The four day High Court hearing about the phone hacking and privacy intrusion claims against the Daily Mail group by Prince Harry and others ended yesterday in the world of the hypothetical and even the surreal.

The judge, Mr Justice Nicklin, reserved judgment, meaning it will probably be a few weeks before he delivers his decisions about the Mail group’s applications to have the claims either thrown out or eventually reduced in scope.

The prince, Sir Elton John, Baroness Doreen Lawrence and four others accuse the newspapers of breaching their rights, mainly by the use of private investigators who employed unlawful methods and mainly in the years between 2000 and 2010, while the owners of the Mail, Associated Newspapers, assert (among other things) that the courts should not entertain their claims because they were made outside the usual six-year time limit.

Responding to the claimants’ assertion that they were only able to bring the case once there was enough evidence to do so, counsel for Associated, Adrian Beltrami KC, found himself insisting at some length that they had grounds to be suspicious of his client years and years ago.

While reminding the court that Associated denied all the allegations against it, he took the judge through a catalogue of evidence, some of it from as long ago as the early 2000s, which he said might reasonably have given the claimants grounds to sue at a far earlier date.

Even as senior Associated executives told the Leveson Inquiry of 2011-12 that they had conducted internal investigations and knew for certain there had been no voicemail hacking, Mr Beltrami pointed out, the claimants – some of whom have already sued other papers for hacking – might have paid attention to numerous published claims and insinuations that Mail and Mail on Sunday journalists had broken the law.

Where the claimants now said that particular articles published about them in Mail papers give rise to the inference that illegal measures had been used, he said, nothing had prevented them drawing those inferences and taking legal action in a more timely fashion.

As an argument it may carry weight in law, but it seemed at times to come close to being an assertion from the Mail’s representative in court that ‘You shouldn’t have believed our denials.’

With Prince Harry once again in the courtroom watching, counsel for the claimants, David Sherborne, who several times described Associated’s bid to have the case thrown out untried as ‘ambitious and unattractive’, complained that Associated’s approach to the hearing demanded the discussion of many issues which properly belonged in the trial itself.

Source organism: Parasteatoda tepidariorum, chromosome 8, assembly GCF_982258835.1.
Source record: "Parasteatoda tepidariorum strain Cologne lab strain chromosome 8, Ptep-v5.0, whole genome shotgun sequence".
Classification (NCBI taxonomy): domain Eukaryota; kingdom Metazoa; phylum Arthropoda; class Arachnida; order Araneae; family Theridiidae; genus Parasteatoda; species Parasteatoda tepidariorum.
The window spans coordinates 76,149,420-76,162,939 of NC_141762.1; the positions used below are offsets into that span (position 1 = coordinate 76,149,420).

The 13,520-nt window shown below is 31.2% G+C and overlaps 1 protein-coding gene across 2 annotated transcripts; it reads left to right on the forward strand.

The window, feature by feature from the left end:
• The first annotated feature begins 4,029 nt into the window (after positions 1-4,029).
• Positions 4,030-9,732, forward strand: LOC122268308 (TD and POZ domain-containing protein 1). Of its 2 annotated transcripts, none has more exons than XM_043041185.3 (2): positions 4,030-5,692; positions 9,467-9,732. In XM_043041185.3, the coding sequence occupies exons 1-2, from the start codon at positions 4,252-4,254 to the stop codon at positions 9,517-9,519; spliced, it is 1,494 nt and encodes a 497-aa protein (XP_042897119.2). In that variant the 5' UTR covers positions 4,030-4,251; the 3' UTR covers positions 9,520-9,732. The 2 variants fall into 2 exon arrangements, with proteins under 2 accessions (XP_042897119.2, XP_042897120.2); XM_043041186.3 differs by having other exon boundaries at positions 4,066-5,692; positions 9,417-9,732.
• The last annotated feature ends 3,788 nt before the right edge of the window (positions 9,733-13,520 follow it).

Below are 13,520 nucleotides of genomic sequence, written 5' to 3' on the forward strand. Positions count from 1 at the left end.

He none the less engaged in a detailed presentation of the claimants’ cases and the nature of the evidence involved, and in this he faced numerous interventions from the judge, who pressed him on timings. Which evidence could have provided the basis of a complaint at an earlier date, the judge asked, and which evidence was new and, as he put it, ‘triggered it over into a worthwhile claim’?

In response Sherborne read extracts from statements made by a number of claimants, including from Baroness Lawrence, the mother of murdered teenager Stephen Lawrence. She said she had been surprised in the past by some material the Mail had published but she insisted that at the time she thought the paper was her supporter and ally and she even believed that some of its journalists were her friends.

‘I never thought that they could be hacking and tapping and bugging me,’ she said, and it was only last year that she saw evidence that made her believe they had. ‘Never could I have believed this was possible.’

Sherborne also quoted the actress Elizabeth Hurley, another of the claimants, as saying that until recently she had no awareness of the role of private investigators in the work of the Mail papers and had had no reason therefore even to consider a claim against the paper.

The parties now await the judge’s decisions. His options include:

  • He could dismiss the whole case.
  • He could allow the case to proceed but require the claimants to edit their ‘particulars of claim’ so that they no longer rely on documents found to be confidential or ‘restricted’ unless they obtain permission from the Secretary of State for Justice to rely on the ‘restricted’ documents.
  • He could allow the particulars of claim to stand unchanged.

It is also possible that he could make distinctions between the seven different claims, ruling differently about them.

Either Associated or the claimants might appeal against against some or all of the judgment, when it comes. Associated’s record in the courts suggests it is highly likely appeal any adverse decisions.

It is not possible, on the basis of what was said in court, to give any informed prediction of the likely outcome. Mr Justice Nicklin was generally even-handed in his interventions. Though he interrupted Sherborne more often than he did Beltrami, that was often to move things forward or clarify rather than to disagree with him.

This post originally appeared on the Byline Investigates website and is reproduced with permission and thanks